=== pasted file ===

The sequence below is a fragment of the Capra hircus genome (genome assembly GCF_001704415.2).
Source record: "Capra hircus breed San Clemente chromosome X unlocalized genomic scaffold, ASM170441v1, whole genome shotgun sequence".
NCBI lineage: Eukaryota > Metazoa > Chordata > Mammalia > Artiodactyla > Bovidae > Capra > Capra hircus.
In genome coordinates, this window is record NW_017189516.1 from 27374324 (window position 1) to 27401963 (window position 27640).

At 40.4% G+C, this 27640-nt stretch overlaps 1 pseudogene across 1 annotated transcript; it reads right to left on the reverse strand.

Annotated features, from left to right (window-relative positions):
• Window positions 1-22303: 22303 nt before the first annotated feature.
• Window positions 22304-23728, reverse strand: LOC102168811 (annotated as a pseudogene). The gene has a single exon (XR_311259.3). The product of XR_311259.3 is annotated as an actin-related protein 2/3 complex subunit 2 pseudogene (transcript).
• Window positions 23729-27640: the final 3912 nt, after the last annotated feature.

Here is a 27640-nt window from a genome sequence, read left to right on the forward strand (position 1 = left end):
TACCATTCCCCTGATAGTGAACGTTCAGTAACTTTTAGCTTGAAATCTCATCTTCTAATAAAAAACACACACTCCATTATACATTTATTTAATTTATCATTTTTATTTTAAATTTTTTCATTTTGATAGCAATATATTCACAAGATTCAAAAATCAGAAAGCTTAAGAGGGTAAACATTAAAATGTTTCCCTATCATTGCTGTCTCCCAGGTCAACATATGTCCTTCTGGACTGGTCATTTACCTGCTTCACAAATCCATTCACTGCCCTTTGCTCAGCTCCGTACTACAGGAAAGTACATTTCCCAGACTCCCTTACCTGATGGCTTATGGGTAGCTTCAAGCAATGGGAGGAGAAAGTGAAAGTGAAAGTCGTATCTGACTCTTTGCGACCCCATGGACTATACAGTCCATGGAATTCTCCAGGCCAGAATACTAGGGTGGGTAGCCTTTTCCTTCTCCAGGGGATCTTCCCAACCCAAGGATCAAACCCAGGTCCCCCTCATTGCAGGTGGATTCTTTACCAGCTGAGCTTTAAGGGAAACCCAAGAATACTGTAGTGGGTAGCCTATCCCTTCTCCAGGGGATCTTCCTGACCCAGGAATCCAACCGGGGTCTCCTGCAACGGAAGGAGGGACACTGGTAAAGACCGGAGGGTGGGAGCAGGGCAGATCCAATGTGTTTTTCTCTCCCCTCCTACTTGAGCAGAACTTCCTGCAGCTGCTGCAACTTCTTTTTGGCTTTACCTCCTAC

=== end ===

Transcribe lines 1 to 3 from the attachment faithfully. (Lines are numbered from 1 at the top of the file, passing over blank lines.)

The sequence below is a fragment of the Capra hircus genome (genome assembly GCF_001704415.2).
Source record: "Capra hircus breed San Clemente chromosome X unlocalized genomic scaffold, ASM170441v1, whole genome shotgun sequence".
NCBI lineage: Eukaryota > Metazoa > Chordata > Mammalia > Artiodactyla > Bovidae > Capra > Capra hircus.